Dynamics in Logic III

Université Rennes 1


Date: 8 June 2015

Venue: IRISA/INRIA Rennes, France. (Room Turing, Maps and directions.)

Topics and aims:

Dynamics in Logic will keep its goal of bringing together a small group of people who are currently very active in the area of logic and information dynamics. This edition will be focused on proof theory and on the so-called "common sense reasoning" (i.e. the actual reasoning of humans) as studied in artificial intelligence.

Registration: none.

Colocated event: Conference Teaching Tools for Logic (TTL 2015), 9 - 12 June, Rennes, France.

  • 9h: Welcome coffee
Title: Uncertainty theories and non-monotonic reasoning

Abstract: Non-monotonic reasoning clusters a number of logic-related formalisms that only share the fact of lacking the monotonicity property of classical logic. This very unspecific feature covers a number of almost unrelated calculi having various motivations, one of which being exception-tolerant reasoning. Knowledge representation and reasoning systems to this end have been pioneered by Dov Gabbay and Yoav Shoham,  then extensively developed by Daniel Lehmann, Judea Pearl and their colleagues from the mid 1980 till the mid 95. There exists natural connections between these formalisms and theories of uncertainty like  probability theory and possibility theory. The key-connection between uncertainty theories and exception-tolerant non-monotonic inference is the notion of conditioning, central to uncertain reasoning, and absent from classical logic. The aim of the talk is to show that conditional probability, once stripped from its numerical clothes, exactly corresponds to a non-monotonic conditional assertion captured by preferential inference of Lehmann and colleagues (without resorting to infinitesimals). Adding rational monotony leads to a form of conditional modelled by conditional possibility and an inference relation captured by possibilistic logic. This approach also accounts for a notion of accepted defeasible beliefs that  is closed under logical consequences, and closely related to theory revision,  contrary to the usual notion of probabilistic acceptance (studied especially by the late Henry Kyburg). Connections with imprecise probability and modal logics of belief can thus be laid bare as well. These results support the idea that the symbolic approach to exception tolerant reasoning stands as a backbone to probabilistic reasoning. The latter still obeys its basic principles (like cumulativity), but in a degenerated (numerical) form. In this sense this talk is a plea for a unified view of symbolic and numerical approaches toexception-tolerant reasoning.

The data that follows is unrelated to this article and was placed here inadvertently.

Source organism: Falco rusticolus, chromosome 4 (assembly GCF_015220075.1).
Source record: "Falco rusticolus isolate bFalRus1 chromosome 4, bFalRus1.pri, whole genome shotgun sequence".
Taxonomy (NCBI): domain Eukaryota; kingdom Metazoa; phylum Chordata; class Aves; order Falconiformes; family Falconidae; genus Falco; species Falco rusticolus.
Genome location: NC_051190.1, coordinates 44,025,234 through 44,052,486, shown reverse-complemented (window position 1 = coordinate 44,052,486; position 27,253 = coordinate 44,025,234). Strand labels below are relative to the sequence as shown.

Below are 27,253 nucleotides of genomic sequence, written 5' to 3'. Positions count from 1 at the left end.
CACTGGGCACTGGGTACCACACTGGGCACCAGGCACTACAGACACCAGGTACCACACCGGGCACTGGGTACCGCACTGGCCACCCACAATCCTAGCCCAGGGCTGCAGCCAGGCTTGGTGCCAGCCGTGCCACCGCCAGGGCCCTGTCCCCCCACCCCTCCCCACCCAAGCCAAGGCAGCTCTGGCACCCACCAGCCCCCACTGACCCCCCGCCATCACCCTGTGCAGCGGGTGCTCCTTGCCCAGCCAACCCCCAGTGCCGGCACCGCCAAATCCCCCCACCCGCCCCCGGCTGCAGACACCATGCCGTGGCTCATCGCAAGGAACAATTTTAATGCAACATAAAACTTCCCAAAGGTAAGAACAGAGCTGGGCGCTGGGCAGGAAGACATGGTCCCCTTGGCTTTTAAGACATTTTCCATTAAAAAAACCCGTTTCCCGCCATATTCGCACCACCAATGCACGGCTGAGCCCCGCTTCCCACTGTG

Title: Proof-Theory for conditional logics

Abstract: Conditional logics have been proposed by Lewis, Stalnaker, Nute, Chellas and Burgess, among others, to formalise a kind of hypothetical implication that cannot be adequatly represented by material implication of classical logic. Conditional logic have been used to model several kinds of reasoning in Articifial Intelligence and Epistemology (representing counterfactuals, reasoning about belief change, prototypical properties and rules with exceptions). The proof theory of conditional logics is not as developed as the one of other extensions of classical logics, first of all modal logics of which they are a sort of generalisation. It is particularly difficult to obtain analytic and internal proof system for them. In the quest of calculi of this kind, I shall present recently introduced nested sequent calculi which seem particularly natural for conditional logics, at least for the basic systems. Finally I shall discuss some open problems, in particular the challenge of obtaining natural internal calculifor strong conditional logics, such as Lewis’ logics of counterfactuals.
  • 11h - 11h15: Break
Title: A poor man's epistemic logic